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Pól Ó Lorcáin
Paul Larkin

Chroniclers are privileged to enter where they list, to come and go through keyholes, to ride upon the wind, to overcome in their soarings up and down, all obstacles of distance, time and place.
Charles Dickens - Barnaby Rudge, Chapter The Ninth

The Wall That Isn't

Mo chairde go léir, mo leithscéal as gan a bheith ag cur isteach rud ar bith ar Cic Saor le gairid.

I have not posted anything on Cic Saor for a while because I have been working on a translation of an Ibsen play (Et Dukkehjem - A Doll's House) and also on a major and very critical review of Henry McDonald's latest book - Gunsmoke and Mirrors. I will be posting the book review on this site very shortly and I would be grateful if you would cross pollinate the article as widely as possible once it goes online.

In the meantime, here is a kind of hybrid poem about the mind of a child - "The Wall That Isn't".

The Wall That Isn’t

On his return from the naíonra, my son Eoghan delights in lying on top of the white wall that divides our house from our good neighbour’s. The wall is around the height of an average man. High for a child of five. High five.

His sister Sorcha looks on, grinning like a cat, from the back of the bike. It's like she knows, and I don’t, why his benediction for the day must be performed on top of those black lintel stones. There he is spreadeagled atop the wall declaiming his unintelligible mantra, his cycle helmet still in place thank God for if he should fall?

And I will never ever know what is going on in his mind. It is a thing beyond me and yet one day last summer we were out in the back garden.

You know the summer has arrived when the bumblebee buzzes by. Bouncing and buffeting from stamen to stamen, drunk on honey juice. Moonshine of the eternal sun. Eoghan and Sorcha watch transfixed as it alights on the blooms of the rosemary bush. They are deafened by the buzz of the summer and I divine what they feel. The aural bombardment. The massive close ups of savagely striped fur. This is not pretend yellow and black. It is graphic, real.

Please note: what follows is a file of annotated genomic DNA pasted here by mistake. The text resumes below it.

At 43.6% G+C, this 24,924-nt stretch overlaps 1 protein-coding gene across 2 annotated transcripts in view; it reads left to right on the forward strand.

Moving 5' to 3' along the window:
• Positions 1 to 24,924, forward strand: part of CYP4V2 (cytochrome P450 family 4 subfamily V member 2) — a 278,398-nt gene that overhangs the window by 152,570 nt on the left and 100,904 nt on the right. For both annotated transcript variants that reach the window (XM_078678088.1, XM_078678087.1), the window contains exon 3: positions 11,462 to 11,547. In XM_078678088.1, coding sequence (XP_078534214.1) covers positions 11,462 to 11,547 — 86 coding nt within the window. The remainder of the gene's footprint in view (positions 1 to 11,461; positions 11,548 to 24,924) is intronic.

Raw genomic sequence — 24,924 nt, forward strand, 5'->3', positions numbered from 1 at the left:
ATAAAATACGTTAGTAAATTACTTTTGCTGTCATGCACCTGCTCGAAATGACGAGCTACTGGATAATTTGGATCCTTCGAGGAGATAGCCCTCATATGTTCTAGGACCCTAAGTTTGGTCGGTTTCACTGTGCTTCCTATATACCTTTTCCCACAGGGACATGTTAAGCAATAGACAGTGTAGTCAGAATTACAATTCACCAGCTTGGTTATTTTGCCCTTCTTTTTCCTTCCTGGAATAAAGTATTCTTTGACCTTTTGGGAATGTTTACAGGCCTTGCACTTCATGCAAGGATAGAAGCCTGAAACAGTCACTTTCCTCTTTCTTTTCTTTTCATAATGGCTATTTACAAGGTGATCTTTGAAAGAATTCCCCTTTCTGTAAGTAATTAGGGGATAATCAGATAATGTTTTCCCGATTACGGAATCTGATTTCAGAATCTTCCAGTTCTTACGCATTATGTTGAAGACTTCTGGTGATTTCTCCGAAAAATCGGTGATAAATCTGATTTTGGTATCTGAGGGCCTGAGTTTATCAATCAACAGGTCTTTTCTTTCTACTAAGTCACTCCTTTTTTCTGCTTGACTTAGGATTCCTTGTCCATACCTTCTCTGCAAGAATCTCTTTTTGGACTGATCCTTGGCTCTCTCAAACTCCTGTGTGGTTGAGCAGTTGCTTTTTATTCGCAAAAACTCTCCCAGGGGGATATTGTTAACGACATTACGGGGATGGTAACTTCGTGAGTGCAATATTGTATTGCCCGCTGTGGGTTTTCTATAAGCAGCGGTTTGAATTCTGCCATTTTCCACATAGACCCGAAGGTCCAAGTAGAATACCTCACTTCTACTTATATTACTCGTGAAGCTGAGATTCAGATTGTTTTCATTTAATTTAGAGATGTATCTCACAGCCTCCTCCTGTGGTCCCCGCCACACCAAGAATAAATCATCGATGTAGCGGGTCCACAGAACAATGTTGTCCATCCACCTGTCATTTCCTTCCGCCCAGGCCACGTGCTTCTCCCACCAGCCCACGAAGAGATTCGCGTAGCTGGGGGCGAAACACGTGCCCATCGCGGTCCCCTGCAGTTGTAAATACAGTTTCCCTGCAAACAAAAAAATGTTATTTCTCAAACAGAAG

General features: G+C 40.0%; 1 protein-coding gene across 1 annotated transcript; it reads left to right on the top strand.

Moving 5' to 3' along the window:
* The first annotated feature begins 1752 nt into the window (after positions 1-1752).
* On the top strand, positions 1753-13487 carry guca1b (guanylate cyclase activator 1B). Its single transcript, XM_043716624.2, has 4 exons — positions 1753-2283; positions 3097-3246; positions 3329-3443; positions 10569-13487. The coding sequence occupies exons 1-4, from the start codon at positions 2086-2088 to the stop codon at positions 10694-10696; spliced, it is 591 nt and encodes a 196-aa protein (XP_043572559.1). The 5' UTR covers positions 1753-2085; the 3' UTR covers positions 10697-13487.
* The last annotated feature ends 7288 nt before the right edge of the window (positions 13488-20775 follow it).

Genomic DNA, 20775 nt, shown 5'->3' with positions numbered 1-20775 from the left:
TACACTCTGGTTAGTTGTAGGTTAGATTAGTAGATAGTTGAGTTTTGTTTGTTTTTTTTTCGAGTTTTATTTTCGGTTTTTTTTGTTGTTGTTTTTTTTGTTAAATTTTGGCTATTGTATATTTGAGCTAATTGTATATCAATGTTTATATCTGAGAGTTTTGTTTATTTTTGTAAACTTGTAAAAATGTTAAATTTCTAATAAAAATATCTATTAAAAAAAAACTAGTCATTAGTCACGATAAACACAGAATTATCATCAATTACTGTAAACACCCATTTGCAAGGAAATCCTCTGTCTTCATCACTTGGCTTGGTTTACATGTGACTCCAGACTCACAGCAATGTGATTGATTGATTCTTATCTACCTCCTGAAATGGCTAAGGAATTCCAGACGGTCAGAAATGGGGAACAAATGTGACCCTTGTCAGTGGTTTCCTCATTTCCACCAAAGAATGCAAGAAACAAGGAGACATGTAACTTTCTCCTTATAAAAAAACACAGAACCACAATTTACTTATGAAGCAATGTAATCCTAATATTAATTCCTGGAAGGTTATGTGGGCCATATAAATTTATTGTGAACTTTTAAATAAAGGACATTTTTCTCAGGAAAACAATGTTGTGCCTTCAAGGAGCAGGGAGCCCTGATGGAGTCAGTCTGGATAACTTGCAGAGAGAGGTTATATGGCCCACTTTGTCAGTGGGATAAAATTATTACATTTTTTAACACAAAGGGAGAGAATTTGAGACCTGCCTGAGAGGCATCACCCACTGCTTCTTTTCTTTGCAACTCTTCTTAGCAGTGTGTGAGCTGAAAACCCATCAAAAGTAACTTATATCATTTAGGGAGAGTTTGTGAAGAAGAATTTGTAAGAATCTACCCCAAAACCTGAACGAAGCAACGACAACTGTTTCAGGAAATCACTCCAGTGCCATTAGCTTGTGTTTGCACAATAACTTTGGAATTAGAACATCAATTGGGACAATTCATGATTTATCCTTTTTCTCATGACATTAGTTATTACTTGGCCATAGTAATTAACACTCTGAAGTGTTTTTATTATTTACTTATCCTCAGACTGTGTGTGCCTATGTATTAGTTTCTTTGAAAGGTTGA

Amharc, amharc bumban - Look, look a bumblebee, Eoghan cries, his stare as fierce and pristine as a bee sting. Eoghan mo mhac faoi dhraíocht - Eoghan transfixed. At the impossible aeronautics. The defiance of science. Nature's zig zag triumph.
Tá sé cosúil liomsa - It's like me! Eoghan says. He looks at Sorcha. She looks at him and the bee. Nobody looks at me.

Standing at the wall, my hand on his back. It hits me. The wall, the bee, the puckish grinning baby, the incantation of his internal monologue thrumming inside of me.

I haven’t a clue what he's thinking.
But I know what he means.

Baile Átha Cliath
Mí an Mhárta 09


Pol, with the emerging morning in melodious bloom these lines are soothing.

Any chance children could rule the world????
by: Finn Anson (contact) - 29 Mar '09 - 07:22
Well Finn!
Yes our children would almost certainly make a better job of it anyway. The more positive vibes we get at the moment the better. I enjoyed your little fishing trip story by the way. Those skewers are amazing birds - primeval - and would always accompany us whenever we sailed in northern waters.
Give my love to everybody. (Beautiful day in Dublin - the first day of summer time)
by: Pol (contact) - 29 Mar '09 - 10:52


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Title: The Wall That Isn't
Date posted: 28 Mar '09 - 09:07
Filed under: General
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